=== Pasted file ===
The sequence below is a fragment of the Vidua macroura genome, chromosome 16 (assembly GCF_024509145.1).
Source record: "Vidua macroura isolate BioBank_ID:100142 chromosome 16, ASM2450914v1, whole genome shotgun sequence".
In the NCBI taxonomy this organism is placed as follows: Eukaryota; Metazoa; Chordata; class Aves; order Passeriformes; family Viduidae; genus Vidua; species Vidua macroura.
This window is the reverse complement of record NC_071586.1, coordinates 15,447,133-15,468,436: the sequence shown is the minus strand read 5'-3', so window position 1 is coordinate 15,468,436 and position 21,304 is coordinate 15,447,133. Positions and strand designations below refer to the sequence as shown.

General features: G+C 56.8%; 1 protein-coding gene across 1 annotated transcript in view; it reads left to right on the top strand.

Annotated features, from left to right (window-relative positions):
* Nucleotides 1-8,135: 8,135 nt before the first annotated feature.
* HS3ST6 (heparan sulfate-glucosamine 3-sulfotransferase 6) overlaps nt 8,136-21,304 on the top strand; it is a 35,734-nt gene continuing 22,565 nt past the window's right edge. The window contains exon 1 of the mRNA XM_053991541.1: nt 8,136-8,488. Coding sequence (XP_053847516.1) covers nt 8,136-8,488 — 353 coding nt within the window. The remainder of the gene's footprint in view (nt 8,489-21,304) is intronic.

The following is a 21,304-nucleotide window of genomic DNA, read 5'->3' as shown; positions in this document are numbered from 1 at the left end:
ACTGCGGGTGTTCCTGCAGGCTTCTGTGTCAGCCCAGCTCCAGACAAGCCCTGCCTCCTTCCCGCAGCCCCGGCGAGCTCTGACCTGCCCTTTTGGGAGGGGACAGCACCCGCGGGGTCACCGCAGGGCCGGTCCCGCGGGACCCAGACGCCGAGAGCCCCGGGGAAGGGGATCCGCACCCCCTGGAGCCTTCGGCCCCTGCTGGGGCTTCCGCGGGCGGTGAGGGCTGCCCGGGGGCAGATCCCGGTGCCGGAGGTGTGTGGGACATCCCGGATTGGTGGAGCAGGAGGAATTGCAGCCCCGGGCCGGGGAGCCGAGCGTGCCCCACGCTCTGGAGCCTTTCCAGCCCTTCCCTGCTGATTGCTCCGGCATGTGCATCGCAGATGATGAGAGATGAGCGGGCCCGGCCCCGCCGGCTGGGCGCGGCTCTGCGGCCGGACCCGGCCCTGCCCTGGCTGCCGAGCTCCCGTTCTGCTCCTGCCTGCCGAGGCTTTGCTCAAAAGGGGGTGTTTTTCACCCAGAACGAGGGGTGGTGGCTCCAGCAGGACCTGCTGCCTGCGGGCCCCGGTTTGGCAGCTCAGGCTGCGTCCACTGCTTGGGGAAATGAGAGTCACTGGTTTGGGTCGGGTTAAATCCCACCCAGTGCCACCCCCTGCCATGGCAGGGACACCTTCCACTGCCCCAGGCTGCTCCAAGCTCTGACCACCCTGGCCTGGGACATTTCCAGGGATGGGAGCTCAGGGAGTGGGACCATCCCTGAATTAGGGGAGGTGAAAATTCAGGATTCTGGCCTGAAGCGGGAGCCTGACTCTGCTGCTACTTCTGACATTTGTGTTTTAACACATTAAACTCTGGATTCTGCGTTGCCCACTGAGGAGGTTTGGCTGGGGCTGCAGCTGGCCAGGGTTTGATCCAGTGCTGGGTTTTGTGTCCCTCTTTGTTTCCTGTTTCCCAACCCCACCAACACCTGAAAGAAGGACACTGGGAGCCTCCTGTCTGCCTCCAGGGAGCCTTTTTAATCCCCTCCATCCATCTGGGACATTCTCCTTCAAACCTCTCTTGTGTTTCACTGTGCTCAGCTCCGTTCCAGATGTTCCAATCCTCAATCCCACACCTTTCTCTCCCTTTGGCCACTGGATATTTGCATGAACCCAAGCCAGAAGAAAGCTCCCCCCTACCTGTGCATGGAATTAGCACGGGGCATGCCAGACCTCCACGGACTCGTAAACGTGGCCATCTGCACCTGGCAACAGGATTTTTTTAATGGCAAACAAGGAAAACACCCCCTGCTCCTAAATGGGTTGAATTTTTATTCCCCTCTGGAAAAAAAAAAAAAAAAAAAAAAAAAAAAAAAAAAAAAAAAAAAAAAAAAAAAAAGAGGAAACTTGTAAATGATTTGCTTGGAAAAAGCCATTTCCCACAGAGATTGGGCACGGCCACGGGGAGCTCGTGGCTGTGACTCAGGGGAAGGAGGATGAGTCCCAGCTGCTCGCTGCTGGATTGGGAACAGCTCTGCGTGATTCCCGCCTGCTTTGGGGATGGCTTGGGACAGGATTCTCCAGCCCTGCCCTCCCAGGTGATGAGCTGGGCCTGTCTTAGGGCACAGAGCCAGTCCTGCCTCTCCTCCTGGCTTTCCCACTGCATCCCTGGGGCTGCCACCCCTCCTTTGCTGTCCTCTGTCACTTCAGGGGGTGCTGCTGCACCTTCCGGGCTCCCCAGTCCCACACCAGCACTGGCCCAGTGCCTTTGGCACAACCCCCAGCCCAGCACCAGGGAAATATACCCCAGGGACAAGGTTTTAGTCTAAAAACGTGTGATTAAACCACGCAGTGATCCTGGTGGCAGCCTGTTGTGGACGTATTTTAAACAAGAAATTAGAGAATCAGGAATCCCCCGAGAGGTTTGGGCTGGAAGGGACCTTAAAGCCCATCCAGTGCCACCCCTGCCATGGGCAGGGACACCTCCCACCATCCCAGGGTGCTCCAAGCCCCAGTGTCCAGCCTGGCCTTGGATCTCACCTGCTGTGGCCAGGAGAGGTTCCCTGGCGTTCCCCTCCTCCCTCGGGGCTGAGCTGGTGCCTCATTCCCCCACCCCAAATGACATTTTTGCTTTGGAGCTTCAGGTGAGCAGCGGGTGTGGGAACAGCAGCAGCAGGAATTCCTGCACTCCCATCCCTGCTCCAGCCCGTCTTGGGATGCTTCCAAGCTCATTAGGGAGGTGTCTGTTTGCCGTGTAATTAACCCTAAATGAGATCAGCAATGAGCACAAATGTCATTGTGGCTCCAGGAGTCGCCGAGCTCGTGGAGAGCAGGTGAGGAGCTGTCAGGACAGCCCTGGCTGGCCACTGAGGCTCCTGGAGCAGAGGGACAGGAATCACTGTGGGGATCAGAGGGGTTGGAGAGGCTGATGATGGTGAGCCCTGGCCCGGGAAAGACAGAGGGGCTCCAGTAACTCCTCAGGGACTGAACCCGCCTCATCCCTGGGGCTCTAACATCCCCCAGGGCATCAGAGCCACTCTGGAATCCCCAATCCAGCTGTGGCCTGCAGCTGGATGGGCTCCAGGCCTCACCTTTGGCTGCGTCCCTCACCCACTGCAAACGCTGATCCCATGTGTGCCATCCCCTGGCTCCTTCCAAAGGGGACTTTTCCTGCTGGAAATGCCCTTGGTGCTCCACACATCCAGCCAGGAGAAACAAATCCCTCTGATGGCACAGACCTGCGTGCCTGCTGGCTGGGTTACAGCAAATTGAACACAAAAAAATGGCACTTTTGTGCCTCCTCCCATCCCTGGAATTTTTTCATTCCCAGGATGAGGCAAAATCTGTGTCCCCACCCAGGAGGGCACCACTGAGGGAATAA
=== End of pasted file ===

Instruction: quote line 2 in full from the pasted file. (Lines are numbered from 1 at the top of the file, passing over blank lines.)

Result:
Source record: "Vidua macroura isolate BioBank_ID:100142 chromosome 16, ASM2450914v1, whole genome shotgun sequence".